Fukushima's ghost towns
The streets were motionless. Items hung untouched on clotheslines, bleached by the sun. A clock showed 2:46. In 2018, more than seven years after an earthquake and tsunami caused a meltdown at a nuclear power plant in Japan's Fukushima prefecture, 60 Minutes traveled to Japan, where surrounding towns were still frozen in time.
"At the moment, there are huge areas that are still ghost towns," correspondent Lesley Stahl told 60 Minutes Overtime at the time. "People can come back into some of the areas because they have been decontaminated. But people are afraid to go back home."
In March 2011, meltdowns at the Fukushima Daiichi nuclear power plant triggered huge explosions that sent plumes of radioactive debris into the atmosphere. Wind then carried that debris, contaminating all the towns in its path. The government evacuated more than 150,000 people.
Today, residents of those towns are reluctant to return, even as the Japanese government works to assure the towns' safety.
"They've sent millions of workers out to literally wipe down rails, power hose leaves on trees, clean the tops of houses, dig up all the topsoil from a tree, a garden bed," said 60 Minutes associate producer Ayesha Siddiqi. "It's so detailed. Every single last crevice of the town will be cleaned up somehow."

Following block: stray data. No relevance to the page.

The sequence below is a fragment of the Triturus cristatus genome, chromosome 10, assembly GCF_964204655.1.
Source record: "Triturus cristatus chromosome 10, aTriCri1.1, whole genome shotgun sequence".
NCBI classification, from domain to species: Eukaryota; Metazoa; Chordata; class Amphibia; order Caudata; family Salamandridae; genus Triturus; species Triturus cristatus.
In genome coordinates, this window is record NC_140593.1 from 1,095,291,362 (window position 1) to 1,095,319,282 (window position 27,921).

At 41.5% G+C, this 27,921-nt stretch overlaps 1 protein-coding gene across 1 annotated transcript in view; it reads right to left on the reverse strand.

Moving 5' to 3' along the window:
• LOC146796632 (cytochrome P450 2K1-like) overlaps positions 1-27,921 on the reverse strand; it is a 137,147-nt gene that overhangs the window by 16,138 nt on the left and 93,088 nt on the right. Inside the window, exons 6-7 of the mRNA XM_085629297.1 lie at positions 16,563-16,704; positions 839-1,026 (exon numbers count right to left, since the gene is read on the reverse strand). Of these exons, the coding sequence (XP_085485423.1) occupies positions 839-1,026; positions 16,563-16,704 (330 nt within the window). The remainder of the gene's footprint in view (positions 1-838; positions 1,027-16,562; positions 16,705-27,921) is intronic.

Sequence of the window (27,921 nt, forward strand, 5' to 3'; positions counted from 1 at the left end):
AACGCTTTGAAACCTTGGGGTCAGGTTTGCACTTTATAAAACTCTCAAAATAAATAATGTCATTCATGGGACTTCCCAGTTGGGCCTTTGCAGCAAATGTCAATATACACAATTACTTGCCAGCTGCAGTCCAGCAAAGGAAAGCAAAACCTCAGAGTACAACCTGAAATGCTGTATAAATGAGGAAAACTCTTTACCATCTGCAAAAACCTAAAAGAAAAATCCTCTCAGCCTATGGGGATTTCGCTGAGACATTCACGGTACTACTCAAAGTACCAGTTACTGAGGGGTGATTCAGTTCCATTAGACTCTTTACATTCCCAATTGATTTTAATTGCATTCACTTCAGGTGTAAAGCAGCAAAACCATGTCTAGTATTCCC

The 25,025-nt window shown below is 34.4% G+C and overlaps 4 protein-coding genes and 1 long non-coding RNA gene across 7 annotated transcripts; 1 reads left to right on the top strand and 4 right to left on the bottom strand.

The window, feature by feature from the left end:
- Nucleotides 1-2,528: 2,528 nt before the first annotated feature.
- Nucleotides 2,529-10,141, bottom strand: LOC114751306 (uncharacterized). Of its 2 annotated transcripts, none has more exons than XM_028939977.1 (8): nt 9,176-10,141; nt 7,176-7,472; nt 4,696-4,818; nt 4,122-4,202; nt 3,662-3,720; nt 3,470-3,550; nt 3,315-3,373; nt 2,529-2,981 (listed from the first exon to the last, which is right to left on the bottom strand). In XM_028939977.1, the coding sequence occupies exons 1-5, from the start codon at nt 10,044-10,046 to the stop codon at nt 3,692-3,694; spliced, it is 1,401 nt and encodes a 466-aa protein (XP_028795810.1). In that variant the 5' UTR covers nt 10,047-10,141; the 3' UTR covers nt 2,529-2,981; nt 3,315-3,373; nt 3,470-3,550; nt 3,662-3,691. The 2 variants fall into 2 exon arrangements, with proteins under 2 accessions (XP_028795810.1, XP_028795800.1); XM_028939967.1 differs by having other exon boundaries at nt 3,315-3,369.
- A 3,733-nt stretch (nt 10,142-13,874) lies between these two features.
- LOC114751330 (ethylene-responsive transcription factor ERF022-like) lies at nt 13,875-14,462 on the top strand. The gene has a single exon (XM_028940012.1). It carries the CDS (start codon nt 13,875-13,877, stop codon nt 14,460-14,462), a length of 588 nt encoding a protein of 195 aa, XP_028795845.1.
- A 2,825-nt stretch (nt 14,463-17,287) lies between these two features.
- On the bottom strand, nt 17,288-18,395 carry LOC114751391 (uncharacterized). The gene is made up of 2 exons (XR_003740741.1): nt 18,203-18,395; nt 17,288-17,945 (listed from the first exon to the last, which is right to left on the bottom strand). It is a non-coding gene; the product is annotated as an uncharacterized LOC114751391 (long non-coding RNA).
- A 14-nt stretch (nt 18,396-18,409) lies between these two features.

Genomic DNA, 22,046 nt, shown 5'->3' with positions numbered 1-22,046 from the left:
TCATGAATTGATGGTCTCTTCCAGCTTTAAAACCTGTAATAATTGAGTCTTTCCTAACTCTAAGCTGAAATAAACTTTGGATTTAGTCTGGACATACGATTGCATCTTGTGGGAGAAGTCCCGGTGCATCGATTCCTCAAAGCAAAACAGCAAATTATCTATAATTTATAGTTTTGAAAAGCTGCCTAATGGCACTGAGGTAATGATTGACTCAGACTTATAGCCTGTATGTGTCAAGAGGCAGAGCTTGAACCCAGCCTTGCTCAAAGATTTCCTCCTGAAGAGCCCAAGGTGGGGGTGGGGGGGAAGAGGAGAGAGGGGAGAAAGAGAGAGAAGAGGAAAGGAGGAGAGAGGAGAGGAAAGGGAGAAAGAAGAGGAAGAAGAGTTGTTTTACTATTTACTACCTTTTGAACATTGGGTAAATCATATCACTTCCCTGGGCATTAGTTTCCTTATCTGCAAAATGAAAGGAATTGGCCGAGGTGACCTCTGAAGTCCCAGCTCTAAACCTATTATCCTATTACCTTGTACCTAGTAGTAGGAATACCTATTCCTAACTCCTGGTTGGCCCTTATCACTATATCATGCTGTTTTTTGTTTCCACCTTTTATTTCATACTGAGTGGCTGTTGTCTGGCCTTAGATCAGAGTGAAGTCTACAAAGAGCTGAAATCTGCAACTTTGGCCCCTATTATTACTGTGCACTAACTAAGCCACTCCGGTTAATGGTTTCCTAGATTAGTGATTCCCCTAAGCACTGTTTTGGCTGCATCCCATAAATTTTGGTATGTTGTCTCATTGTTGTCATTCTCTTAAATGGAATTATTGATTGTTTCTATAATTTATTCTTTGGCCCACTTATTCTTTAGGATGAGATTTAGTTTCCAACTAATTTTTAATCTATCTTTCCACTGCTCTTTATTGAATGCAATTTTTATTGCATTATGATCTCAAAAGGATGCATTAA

A lot of residents have moved homes—and moved on, rebuilding their lives elsewhere. Others are afraid of returning to an area that had been covered with radioactive particles. Still, some people are starting to filter back in.
"This is their home, had always been their home," Stahl said. "But I don't know if they'll ever restore the surrounding towns and have really whole, healthy communities."
To watch Lesley Stahl's report on how robots have finally found the reactors' melted uranium fuel, click here.
The video above was originally published on November 25, 2018 and was produced by Will Croxton and Brit McCandless Farmer. It was edited by Will Croxton.
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